Webster Volunteer Guidelines
Before working with children you will need to have a TB test on file in the office. TB tests are good for 4 years, so if you have one please bring the negative result to the office. If you don’t have one, please get a test done and bring the result in. A convenient, cost-effective local place to get a TB test is the Malibu Urgent Care on PCH.
You should have your photo taken on picture day for a volunteer ID badge. This badge should be worn during the times you are volunteering.
There is a Volunteer Log on the counter in the front office. Please sign in when you arrive and when you leave, and record the time that you spent volunteering. The PTA keeps track of hours volunteered.
Working in the Classroom
BE PROMPT AND DEPENDABLE: The teachers count on you, and appreciate your promptness and reliability. If you know in advance that you will not be able to make it during your designated volunteer time, make arrangements to have another parent cover for you. If it's at the last minute and you can’t arrange coverage, leave a voicemail for the teacher so she can make necessary accommodations in her lesson plan.
BE FLEXIBLE: Be willing to do what the teacher asks of you. There may be times that you will not directly work with the children, but instead the teacher needs you to staple papers for an hour. Sometimes, a job that seems tedious to you is a big timesaver for the teacher and allows her to get more effective teaching time in. Please be open and flexible about whatever the teacher asks you to do.
BE SURE YOU UNDERSTAND WHAT THE TEACHER NEEDS YOU TO DO: If you aren’t sure, feel free to ask for more clarification.
NO CELL INTERRUPTIONS: Turn off your cell phone. It would be inappropriate and disruptive to make or receive phone calls during your classroom volunteer time.
HOLD OFF ON CONVERSATIONS WITH OTHER PARENTS: Please do not socialize with other parents in the classroom during your volunteer time. There may be other parents present or volunteering in the classroom during your time; it would be disruptive to the class if the parents socialize or chat during class time.
BE CONFIDENTIAL: Confidentiality is crucial and is the cornerstone of a successful classroom volunteer program. Information about every child is CONFIDENTIAL. All conversations with teachers and staff, test scores, behavior, etc. must remain within the classroom. For example, if you are working with a child on spelling words, and that child is struggling and not doing well, it would be wrong for you to report that later to the child’s parent. Comments about children’s progress (or lack of) and behavior in class should be addressed by the teacher. Please give each child the same respect you would want shown to your child by others.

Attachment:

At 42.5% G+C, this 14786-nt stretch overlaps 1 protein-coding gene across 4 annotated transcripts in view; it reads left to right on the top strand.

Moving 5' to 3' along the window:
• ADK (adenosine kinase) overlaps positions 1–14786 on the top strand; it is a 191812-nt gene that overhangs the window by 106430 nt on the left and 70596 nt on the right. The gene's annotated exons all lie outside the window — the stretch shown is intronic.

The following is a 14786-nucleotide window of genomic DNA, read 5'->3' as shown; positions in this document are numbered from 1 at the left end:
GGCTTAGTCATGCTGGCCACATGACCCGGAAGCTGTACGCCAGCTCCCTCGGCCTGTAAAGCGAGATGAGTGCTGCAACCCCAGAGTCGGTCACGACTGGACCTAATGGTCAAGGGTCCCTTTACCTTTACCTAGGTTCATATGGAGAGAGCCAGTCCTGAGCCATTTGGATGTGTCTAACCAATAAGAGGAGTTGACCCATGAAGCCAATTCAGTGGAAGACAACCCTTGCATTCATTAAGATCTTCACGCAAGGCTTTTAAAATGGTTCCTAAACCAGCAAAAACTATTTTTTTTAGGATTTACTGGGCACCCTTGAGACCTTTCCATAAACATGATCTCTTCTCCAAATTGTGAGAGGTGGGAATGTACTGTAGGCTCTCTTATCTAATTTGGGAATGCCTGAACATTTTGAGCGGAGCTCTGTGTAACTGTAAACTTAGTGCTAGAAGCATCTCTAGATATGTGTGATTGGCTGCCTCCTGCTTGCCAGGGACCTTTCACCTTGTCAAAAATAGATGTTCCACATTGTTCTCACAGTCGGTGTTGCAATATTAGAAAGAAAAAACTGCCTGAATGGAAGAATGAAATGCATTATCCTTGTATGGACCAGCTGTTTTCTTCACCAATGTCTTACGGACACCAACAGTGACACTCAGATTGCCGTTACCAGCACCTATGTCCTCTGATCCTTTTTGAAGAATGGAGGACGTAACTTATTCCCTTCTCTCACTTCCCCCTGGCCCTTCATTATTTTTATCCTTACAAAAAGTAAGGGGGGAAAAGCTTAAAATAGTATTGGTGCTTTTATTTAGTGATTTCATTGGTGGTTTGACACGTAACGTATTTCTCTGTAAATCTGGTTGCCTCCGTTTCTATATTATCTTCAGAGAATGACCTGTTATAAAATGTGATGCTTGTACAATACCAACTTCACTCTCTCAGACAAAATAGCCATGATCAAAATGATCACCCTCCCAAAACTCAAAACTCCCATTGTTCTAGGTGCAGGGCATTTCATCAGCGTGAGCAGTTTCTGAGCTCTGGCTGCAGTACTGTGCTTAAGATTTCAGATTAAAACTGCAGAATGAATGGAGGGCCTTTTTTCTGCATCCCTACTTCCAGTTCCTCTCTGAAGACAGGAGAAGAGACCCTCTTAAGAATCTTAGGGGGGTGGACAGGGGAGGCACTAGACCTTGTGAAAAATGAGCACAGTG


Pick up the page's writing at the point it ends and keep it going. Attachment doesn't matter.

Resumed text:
BE POSITIVE: Make specific, positive comments about the children ("Johnny, you worked really hard on that math problem!"). Catch the child doing something good and then praise it.
OFFER FEEDBACK TO THE TEACHER: If you have a concern about a specific child or feel there is a need for some negative comment or disciplinary action, please tell the teacher and let her decide the appropriate action to take with a child. You may have observed something she did not see, and your feedback is important in helping her do her job.
DRESS APPROPRIATELY: The classroom isn’t the place for skimpy or distracting clothing, or outfits that draw the children’s attention to you rather than to the teacher.
PREPARE YOUR CHILD FOR YOUR ARRIVAL: Let your child know that when you are volunteering in the classroom, you are there to help the teacher and the other children in class as well as your child. One way of explaining this is to say, “We have the same job…to do what the teacher tells us to do.”
USE THESE TECHNIQUES WHEN WORKING WITH THE CHILDREN:
- Use a quiet and controlled voice that will encourage and help children feel confident.
- Avoid comparing children and their work.
- State directions in a positive tone.
- Be sure a child understands what you are saying.
- Reward good behavior with a smile or compliment.
- In small groups, offer each child a chance to participate; quiet children can sometimes be overlooked.
- Try to be consistent in helping all of the children.
- Let children try to do as much as possible without your help; children learn by doing.
- Respect children’s differences and personalities.
- Remember that you are an example of appropriate behavior such as sharing, not talking when the teacher is talking, showing respect, talking quietly and taking turns.
Thank you for volunteering! We are so very grateful to each and every one of you for your generous commitment of time, energy, skill and enthusiasm!